US faces food shortage despite steady production as coronavirus disrupts distribution system
Many farmers are being forced to dump their produce even as store shelves go dry in parts of the country
With the US witnessing a major shutdown because of the coronavirus pandemic, concerns are high over the availability of food items.
Top government officials have assured people in recent times that there will not be a lack of food. Vice President Mike Pence, who is in charge of the government’s coronavirus task force, on Wednesday, April 1, announced that the country’s food supply is strong while touring a Walmart distribution center.
Frank Yiannas, deputy commissioner for food, the Food and Drug Administration, and also a former Walmart executive, told the media over a video talk that there is no nationwide shortfall of food despite reports of local shortages. He ruled out the necessity to hoard food items.
However, according to one report in the National Public Radio (NPR), the problem lies somewhere else. There is a mismatch between the people and the distribution of food. While there is a rise in the number of people who cannot afford groceries, food is available more than required at some places.
It said dairy farmers in states like Wisconsin, Georgia and Minnesota were dumping gallons of milk because it will not be bought. In Florida, vegetable farmers were abandoning harvest-ready products like tomatoes and cucumbers because of lack of buyers.
Kim Jamerson, a vegetable grower near Fort Myers, said they could not pick the produce if it could not be sold.
“We'll have to tear ’em up,” Jamerson was quoted as saying by NPR. “Just tear up beautiful vegetables that really could go elsewhere, to food banks, and hospitals, and rest homes,” she regretted.
It is not that the food-distribution system in the US is faulty. It is known for efficiently delivering food to customers. But with restaurants and workplace kitchen and cafeterias shutting down, the predictability factor that keeps it functioning, has gone and the system has suffered as a result.
Those who coordinate the match between the demand and supply, are struggling because of the big fall in the demand. Jay Johnson of JGL Produce, a vegetable broker in Florida, said: “You're getting phone calls, text messages, emails, all day and all night. ‘What's your price on this? What grade? Can you do a better deal?’ You're doing all these micronegotiations throughout the day.”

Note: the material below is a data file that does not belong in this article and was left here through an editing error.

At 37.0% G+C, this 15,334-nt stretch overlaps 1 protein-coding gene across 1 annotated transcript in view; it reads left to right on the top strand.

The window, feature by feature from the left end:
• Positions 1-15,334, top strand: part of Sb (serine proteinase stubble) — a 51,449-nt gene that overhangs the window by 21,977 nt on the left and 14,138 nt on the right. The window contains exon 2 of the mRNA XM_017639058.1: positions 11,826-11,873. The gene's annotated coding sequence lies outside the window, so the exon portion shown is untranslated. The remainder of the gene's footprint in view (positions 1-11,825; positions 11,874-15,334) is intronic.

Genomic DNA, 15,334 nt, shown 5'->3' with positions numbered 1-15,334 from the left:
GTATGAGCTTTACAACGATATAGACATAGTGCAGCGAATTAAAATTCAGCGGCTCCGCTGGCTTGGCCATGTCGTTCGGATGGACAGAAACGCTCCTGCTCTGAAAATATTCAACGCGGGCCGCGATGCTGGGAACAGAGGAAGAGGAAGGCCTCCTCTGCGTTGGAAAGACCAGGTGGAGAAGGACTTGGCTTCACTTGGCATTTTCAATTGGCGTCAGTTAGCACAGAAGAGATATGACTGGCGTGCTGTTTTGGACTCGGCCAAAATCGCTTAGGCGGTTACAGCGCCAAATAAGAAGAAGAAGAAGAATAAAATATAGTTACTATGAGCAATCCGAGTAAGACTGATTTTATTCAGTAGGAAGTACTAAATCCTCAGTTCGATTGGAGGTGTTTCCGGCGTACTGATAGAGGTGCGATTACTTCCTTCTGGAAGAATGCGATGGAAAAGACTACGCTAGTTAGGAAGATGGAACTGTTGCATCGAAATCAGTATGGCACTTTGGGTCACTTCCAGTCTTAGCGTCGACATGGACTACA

It has not been the same since the fourth week of March. “Everything got quiet. Wednesday, the 25th, superquiet. Thursday, now we're getting nervous,” he said.
In the milk industry, too, same thing has happened. The sales have gone up in supermarkets but they are not enough to make up for the fall in the demand caused by the shutting down of schools and cheese-buying manufacturers. The factories have stopped buying milk and the farmers are being told to waste the liquid.
While food is being wasted, there is also shortage of eatables
The other side of the spectrum sees food banks having trouble to provide enough supply to the needy, including millions of children and those who have lost their jobs. Feeding America is a network of food banks and charitable programs and it receives large donations of unsold food from the retail stores and because of the disruption in food supply, that donation has dried up considerably, said the network’s CEO Claire Babineaux-Fontenot.
While the food banks are trying to claim more of the food that is left stranded in the food service supply chain, may be through donations or purchase, Jamerson said it is a shame that there is adequate food but yet the people are not having enough on their plates.
A problem lies with hiring labor to move the product from one place to another for not many can afford to pay the workers to pick the agricultural produce to donate. They want the government to take up the responsibility to ensure that the gap between the demand and supply is bridged.
Some brokers still feel optimistic over the fact that the food banks in states like Florida have started buying some of their vegetables and finding innovative ways to distribute them, the NPR report added.